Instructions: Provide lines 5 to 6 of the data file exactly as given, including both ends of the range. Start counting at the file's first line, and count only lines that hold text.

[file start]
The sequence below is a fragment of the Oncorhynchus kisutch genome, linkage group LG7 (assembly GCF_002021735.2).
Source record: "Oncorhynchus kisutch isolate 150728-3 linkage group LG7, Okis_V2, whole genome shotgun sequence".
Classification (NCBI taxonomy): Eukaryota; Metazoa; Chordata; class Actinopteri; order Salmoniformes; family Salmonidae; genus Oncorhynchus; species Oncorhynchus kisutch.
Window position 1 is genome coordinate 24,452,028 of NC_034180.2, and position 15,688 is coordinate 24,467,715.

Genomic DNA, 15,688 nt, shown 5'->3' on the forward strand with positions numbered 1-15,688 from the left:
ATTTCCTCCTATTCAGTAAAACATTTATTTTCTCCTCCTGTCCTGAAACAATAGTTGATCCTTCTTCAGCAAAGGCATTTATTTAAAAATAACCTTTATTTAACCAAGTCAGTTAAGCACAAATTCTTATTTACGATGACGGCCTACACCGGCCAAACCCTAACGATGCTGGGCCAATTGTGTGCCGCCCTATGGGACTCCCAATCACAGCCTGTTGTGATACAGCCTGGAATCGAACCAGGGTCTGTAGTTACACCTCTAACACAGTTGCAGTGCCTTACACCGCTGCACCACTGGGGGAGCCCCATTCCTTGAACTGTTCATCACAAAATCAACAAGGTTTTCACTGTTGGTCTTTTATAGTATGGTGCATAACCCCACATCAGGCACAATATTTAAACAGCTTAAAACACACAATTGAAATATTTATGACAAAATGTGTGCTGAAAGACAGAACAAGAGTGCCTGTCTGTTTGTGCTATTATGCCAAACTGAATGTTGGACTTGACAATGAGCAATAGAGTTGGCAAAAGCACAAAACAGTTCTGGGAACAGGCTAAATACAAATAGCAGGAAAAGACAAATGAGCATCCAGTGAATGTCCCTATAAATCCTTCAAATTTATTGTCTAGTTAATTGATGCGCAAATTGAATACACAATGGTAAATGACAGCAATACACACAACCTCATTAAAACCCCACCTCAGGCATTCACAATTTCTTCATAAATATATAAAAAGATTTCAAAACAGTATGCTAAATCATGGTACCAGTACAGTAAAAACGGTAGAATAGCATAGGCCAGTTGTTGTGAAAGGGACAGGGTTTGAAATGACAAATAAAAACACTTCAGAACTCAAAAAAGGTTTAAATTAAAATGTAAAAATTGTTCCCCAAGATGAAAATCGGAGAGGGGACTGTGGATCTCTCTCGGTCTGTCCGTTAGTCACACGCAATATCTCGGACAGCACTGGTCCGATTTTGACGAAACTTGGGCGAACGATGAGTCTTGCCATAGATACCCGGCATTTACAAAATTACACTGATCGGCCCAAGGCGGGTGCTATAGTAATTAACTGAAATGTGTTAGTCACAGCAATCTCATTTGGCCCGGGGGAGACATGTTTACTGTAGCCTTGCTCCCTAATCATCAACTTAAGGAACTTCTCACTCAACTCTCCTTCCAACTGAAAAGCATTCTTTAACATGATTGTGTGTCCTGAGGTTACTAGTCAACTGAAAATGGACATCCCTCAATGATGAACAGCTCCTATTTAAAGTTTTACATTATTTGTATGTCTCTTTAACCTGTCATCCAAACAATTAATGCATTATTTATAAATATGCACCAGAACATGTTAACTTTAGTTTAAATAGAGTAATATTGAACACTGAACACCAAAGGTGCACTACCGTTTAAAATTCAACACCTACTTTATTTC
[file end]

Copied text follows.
Genomic DNA, 15,688 nt, shown 5'->3' on the forward strand with positions numbered 1-15,688 from the left:
ATTTCCTCCTATTCAGTAAAACATTTATTTTCTCCTCCTGTCCTGAAACAATAGTTGATCCTTCTTCAGCAAAGGCATTTATTTAAAAATAACCTTTATTTAACCAAGTCAGTTAAGCACAAATTCTTATTTACGATGACGGCCTACACCGGCCAAACCCTAACGATGCTGGGCCAATTGTGTGCCGCCCTATGGGACTCCCAATCACAGCCTGTTGTGATACAGCCTGGAATCGAACCAGGGTCTGTAGTTACACCTCTAACACAGTTGCAGTGCCTTACACCGCTGCACCACTGGGGGAGCCCCATTCCTTGAACTGTTCATCACAAAATCAACAAGGTTTTCACTGTTGGTCTTTTATAGTATGGTGCATAACCCCACATCAGGCACAATATTTAAACAGCTTAAAACACACAATTGAAATATTTATGACAAAATGTGTGCTGAAAGACAGAACAAGAGTGCCTGTCTGTTTGTGCTATTATGCCAAACTGAATGTTGGACTTGACAATGAGCAATAGAGTTGGCAAAAGCACAAAACAGTTCTGGGAACAGGCTAAATACAAATAGCAGGAAAAGACAAATGAGCATCCAGTGAATGTCCCTATAAATCCTTCAAATTTATTGTCTAGTTAATTGATGCGCAAATTGAATACACAATGGTAAATGACAGCAATACACACAACCTCATTAAAACCCCACCTCAGGCATTCACAATTTCTTCATAAATATATAAAAAGATTTCAAAACAGTATGCTAAATCATGGTACCAGTACAGTAAAAACGGTAGAATAGCATAGGCCAGTTGTTGTGAAAGGGACAGGGTTTGAAATGACAAATAAAAACACTTCAGAACTCAAAAAAGGTTTAAATTAAAATGTAAAAATTGTTCCCCAAGATGAAAATCGGAGAGGGGACTGTGGATCTCTCTCGGTCTGTCCGTTAGTCACACGCAATATCTCGGACAGCACTGGTCCGATTTTGACGAAACTTGGGCGAACGATGAGTCTTGCCATAGATACCCGGCATTTACAAAATTACACTGATCGGCCCAAGGCGGGTGCTATAGTAATTAACTGAAATGTGTTAGTCACAGCAATCTCATTTGGCCCGGGGGAGACATGTTTACTGTAGCCTTGCTCCCTAATCATCAACTTAAGGAACTTCTCACTCAACTCTCCTTCCAACTGAAAAGCATTCTTTAACATGATTGTGTGTCCTGAGGTTACTAGTCAACTGAAAATGGACATCCCTCAATGATGAACAGCTCCTATTTAAAGTTTTACATTATTTGTATGTCTCTTTAACCTGTCATCCAAACAATTAATGCATTATTTATAAATATGCACCAGAACATGTTAACTTTAGTTTAAATAGAGTAATATTGAACACTGAACACCAAAGGTGCACTACCGTTTAAAATTCAACACCTACTTTATTTC